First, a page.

Tuesday Fun: Favorite Reference Book

Okay, I was a total nonfiction bookworm when I was younger and I still am (information is more real when it comes out of a book instead of a webpage, didn’t you know?). So I have many nonfiction research loves, but this is my favorite, hand’s down. Katharine Briggs’ An Encyclopedia of Fairies. Basically it’s an alphabetical guide to all these weird and wonderful British fairy myths, from evil water horses to time in fairy land to things that crawl from under rocks . . . It’s not just a great starting point for researching real fairy myths for my novels, it is a book that as a teen I could read from cover to cover and then do it again. I checked this book out again and again and again . . . and as an adult, I went and bought it and I still can read it cover to cover.

In fact, makes me want to go out and read it right now. I’m going to go look up “taboo.” 

14 thoughts on “Tuesday Fun: Favorite Reference Book

  1. I love this book too. I can see it from where I’m sitting. The density of it is thrilling. 😀

  2. i have a sort of abridged version of that sitting next to my bed.
    (Abbey Lubbers, Banshees & Boggarts, which is a lot of the same entries and a lot shorter with some different things and illustrations and such.)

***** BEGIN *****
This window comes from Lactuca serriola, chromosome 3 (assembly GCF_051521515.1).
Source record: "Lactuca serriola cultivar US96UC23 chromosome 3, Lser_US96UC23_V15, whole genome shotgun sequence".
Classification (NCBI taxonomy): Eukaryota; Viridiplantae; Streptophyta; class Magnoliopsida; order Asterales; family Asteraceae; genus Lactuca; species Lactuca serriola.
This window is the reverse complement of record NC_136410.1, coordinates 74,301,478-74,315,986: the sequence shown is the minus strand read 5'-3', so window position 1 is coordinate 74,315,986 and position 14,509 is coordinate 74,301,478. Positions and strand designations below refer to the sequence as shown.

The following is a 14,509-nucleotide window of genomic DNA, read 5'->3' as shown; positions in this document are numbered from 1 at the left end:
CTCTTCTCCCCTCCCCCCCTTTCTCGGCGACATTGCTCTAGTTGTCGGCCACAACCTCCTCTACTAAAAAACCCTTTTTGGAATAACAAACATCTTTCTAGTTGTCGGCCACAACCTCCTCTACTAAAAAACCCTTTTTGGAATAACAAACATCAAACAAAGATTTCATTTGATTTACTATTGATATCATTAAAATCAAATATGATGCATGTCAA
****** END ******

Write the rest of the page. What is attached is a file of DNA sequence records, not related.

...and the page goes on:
it’s right between the Weird NJ book and a paperback Klingon dictionary (now with material from Star Trek 5!). ;D

  3. I have a stack of medical books and weaponry books that I’m in all the time for various bits and pieces. I find that some of the non fic stuff becomes just as important to me in my research for how to deal with things that go argh in the night…

    ~J

  4. Have you ever read The Erotic World of Faerie by Maureen Duffy? You totally should. No really. It has footnotes.

  5. Yes – and it’s great for getting unstuck, isn’t it? Sometimes fact is just so useful.

  6. The thesis is that faerie tales were “invented” to teach sexual taboos.

    I bet her editors thought her original title wouldn’t sell. 😉

  7. yeah, i’ve been thinking of that, because so many people have said good things about it.
    plus, this version doesn’t, like, have an entry for kelpies. which was no good for the thing i actually wanted to research the last time i picked it up
    the abridged one is my mom’s, actually. found it in our bookcase one time. had it for years, apparently, as the tattered covers shows.

  8. i think i will…in July, when i have lots of gift certificates and money from relatives who do not know what else to get the girl who always brings books to family parties.

  9. I got that book as a Christmas gift mumble years ago, the same year I was given a Complete Grimm’s and Andersen. It’s still the best folklore reference around.

    There are others that aren’t too bad, like a recent Barnes and Noble Element Encyclopedia of Magical Creatures, but Briggs’ work leaves them in the dust for scholarship and completeness.

    I’ve also gotten quite a lot out of Brewer’s Dictionary of Phrase and Fable and various illustrated symbol dictionaries.

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